Why Boeing Earnings Did Not Excite Investors

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Boeing Co. (NYSE: BA) reported first-quarter 2017 results before markets opened Wednesday. The aerospace company posted adjusted diluted earnings per share (EPS) of $2.01 on revenues of $20.98 billion. In the same period a year ago, the company reported earnings per share (EPS) of $1.74 on revenues of $22.63 billion. First-quarter results also compare to consensus estimates for EPS of $1.95 and $21.35 billion in revenues.

On a GAAP basis, Boeing posted EPS of $2.34, which includes $315 million of unallocated pension and retirement benefits income.

The company raised it GAAP and adjusted EPS guidance for the full year. Boeing now expects GAAP EPS to rise from a prior range of $10.25 to $10.45 to a new range of $10.35 to $10.55. Adjusted EPS is now forecast to rise from between $9.10 and $9.30 to a new range of $9.20 to $9.40. Boeing still expects to deliver 760 to 765 new commercial aircraft this year and maintained its estimate of $10.75 billion in operating cash flow.

Commercial jet deliveries slipped 4% compared with the first quarter of 2016, and revenues from commercial jets dipped 1%. Operating earnings rose 18% and operating margin rose 1.3 points to 8.5%. Boeing delivered 189 commercial planes in the first quarter and took new orders for 198, raising its backlog to more than 5,700 airplanes valued at $417 billion (actual sales price, not list price).

Defense division revenue dropped 18%, from $7.96 billion to $6.53 billion. The division’s global services and support revenues fell 9% to $2.32 billion, an inauspicious signal for reaching a services and support revenue goal of $50 billion in 10 years.

Boeing does not break out its commercial division’s services numbers, but one analyst estimates the total at $7 billion to $8 billion annually, and a grand total of around $17 billion for a full year for the defense division.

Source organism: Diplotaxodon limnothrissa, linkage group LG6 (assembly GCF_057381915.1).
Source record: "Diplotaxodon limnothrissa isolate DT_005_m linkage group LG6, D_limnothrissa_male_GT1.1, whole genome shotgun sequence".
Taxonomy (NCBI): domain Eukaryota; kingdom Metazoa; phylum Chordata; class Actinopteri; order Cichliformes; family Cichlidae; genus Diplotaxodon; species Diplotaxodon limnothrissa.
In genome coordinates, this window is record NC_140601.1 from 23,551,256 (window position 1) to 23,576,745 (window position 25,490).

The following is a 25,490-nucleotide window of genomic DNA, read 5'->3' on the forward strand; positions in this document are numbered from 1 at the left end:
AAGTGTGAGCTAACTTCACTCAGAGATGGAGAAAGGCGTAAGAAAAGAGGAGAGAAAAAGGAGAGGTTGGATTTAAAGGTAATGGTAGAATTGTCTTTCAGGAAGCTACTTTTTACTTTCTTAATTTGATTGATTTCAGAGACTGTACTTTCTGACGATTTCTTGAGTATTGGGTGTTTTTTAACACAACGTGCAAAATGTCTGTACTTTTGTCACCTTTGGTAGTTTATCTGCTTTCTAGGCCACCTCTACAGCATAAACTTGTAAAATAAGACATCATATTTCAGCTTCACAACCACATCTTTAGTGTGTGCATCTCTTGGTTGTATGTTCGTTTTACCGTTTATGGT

Boeing’s deferred production costs on the 787 program fell to $226.99 billion, down by $316 million sequentially. Tooling and other nonrecurring costs for the program also declined, from $3.63 billion at the end of the third quarter to $3.58 billion.

CEO Dennis Muilenburg said:

With a sharp focus on performance and productivity, our team delivered another quarter of solid financial results, including year-over-year earnings growth and strong operating cash flow. In turn, we continued to position Boeing for growth with investments in new products and services, innovation, and our people, while again demonstrating our commitment to return significant cash to our shareholders. … We remain on track to achieve our full-year revenue, earnings and cash flow targets as our teams deliver on our large and diverse order backlog. As we do so, we’re focused on accelerating productivity, quality and safety improvements, strengthening execution on development programs, and capturing new business opportunities.

During the quarter, the company repurchased 14.9 million shares for $2.5 billion and paid $868 million in dividends. Boeing said it had $11.5 billion remaining under its current buyback program.

The stock traded down about 1.6% Wednesday’s morning to $180.47, in a 52-week range of $122.35 to $185.71. The consensus price target before the report was $181.90.